This guest post is by Todd Carter, Staff Writer for Michael J. Brennan’s Law Blog.
A reasonable person should know the possible risks in the treatment or surgical procedure in order to make a decision to give or withhold the consent to the treatment or surgical procedure. If the physician or healthcare provider is negligent in making the disclosure to the patient, the physician or healthcare provider may be liable for the injuries suffered by the patient. In Texas, the physicians or health care provider have a statutory duty under Tex. Civ. Prac. & Rem. Code § 74.101 to disclose the possible risks of the treatment or surgical procedure to the patients.
In a recent case, a chiropractor argued that the statutory duty codified under Tex. Civ. Prac. & Rem. Code § 74.101 is not applicable to chiropractors and hence he is not liable for the injury to an artery of the patient that resulted in a stroke while manipulating the patient’s neck. Even though the Texas Supreme Court agreed with the chiropractor that the statutory duty under Tex. Civ. Prac. & Rem. Code § 74.101 is not applicable to chiropractors, the Court held that the chiropractors are under a common-law disclosure standard to disclose the possible risks of the treatment to their patients and remanded the case to lower court to address further issues. (see Felton v. Lovett, 388 S.W.3d 656 (2012))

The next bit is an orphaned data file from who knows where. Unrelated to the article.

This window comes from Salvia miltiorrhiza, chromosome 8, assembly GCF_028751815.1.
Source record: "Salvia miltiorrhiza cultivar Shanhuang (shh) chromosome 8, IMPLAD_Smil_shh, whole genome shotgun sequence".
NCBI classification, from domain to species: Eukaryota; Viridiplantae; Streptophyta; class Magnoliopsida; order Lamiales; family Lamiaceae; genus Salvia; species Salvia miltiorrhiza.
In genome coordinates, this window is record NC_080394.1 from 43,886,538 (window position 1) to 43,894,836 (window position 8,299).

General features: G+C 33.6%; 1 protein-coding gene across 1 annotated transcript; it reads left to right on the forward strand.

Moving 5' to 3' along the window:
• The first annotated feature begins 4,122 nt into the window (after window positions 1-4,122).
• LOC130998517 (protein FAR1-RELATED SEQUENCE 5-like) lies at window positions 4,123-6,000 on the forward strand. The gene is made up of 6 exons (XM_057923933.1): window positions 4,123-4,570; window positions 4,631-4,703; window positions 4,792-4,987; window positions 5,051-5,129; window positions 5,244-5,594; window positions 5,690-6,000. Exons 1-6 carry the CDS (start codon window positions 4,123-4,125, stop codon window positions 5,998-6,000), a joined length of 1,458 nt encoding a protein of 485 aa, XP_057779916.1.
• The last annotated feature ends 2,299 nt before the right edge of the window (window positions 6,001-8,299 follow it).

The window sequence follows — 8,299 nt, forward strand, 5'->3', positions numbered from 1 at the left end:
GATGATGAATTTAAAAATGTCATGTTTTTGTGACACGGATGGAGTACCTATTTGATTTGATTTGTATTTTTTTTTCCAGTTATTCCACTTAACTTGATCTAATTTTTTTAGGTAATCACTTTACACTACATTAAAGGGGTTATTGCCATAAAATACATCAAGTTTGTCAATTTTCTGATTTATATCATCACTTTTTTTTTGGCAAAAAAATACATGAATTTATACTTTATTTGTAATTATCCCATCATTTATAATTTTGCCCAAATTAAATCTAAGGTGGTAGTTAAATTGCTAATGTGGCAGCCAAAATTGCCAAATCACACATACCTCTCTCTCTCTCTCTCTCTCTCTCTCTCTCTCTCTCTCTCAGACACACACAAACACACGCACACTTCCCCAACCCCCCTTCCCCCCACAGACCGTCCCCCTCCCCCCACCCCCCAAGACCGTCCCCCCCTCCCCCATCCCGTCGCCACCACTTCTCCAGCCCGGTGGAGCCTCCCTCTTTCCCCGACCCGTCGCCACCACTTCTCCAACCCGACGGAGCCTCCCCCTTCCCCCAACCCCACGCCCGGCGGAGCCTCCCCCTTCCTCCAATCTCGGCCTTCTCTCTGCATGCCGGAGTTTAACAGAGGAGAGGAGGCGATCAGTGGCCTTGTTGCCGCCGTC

Under common law, the patients have a right to information sufficient to make an informed consent or to refuse the treatment. The dangers associated with medical procedures vary and therefore the nature and extent of disclosure depends upon the nature of medical procedure as well as the patient. The health care professionals are legally bound under common law to disclose the possible risks that would influence a reasonable person to make a decision whether to accept or reject the treatment. In medical procedures and treatments, there is always a chance of injury even if the procedure or treatment is properly done.
If a physician or healthcare professional suppresses any facts that are necessary to form the basis of an intelligent consent by the patient to the proposed treatment, the physician or healthcare professional violates his duty and subjects him to liability. He should not minimize the known dangers of a procedure or operation in order to induce the consent. A reasonable physician or healthcare professional should place the welfare of his patient above all else and this very fact places him in a position in which he sometimes must choose between two alternative courses of action. He may explain every risk to the patient which may well alarm the patient to be prepared for the treatment; it may also result in increasing the risks by reason of physiological results of the apprehension. A reasonable physician or healthcare professional must be able to make an appropriate decision.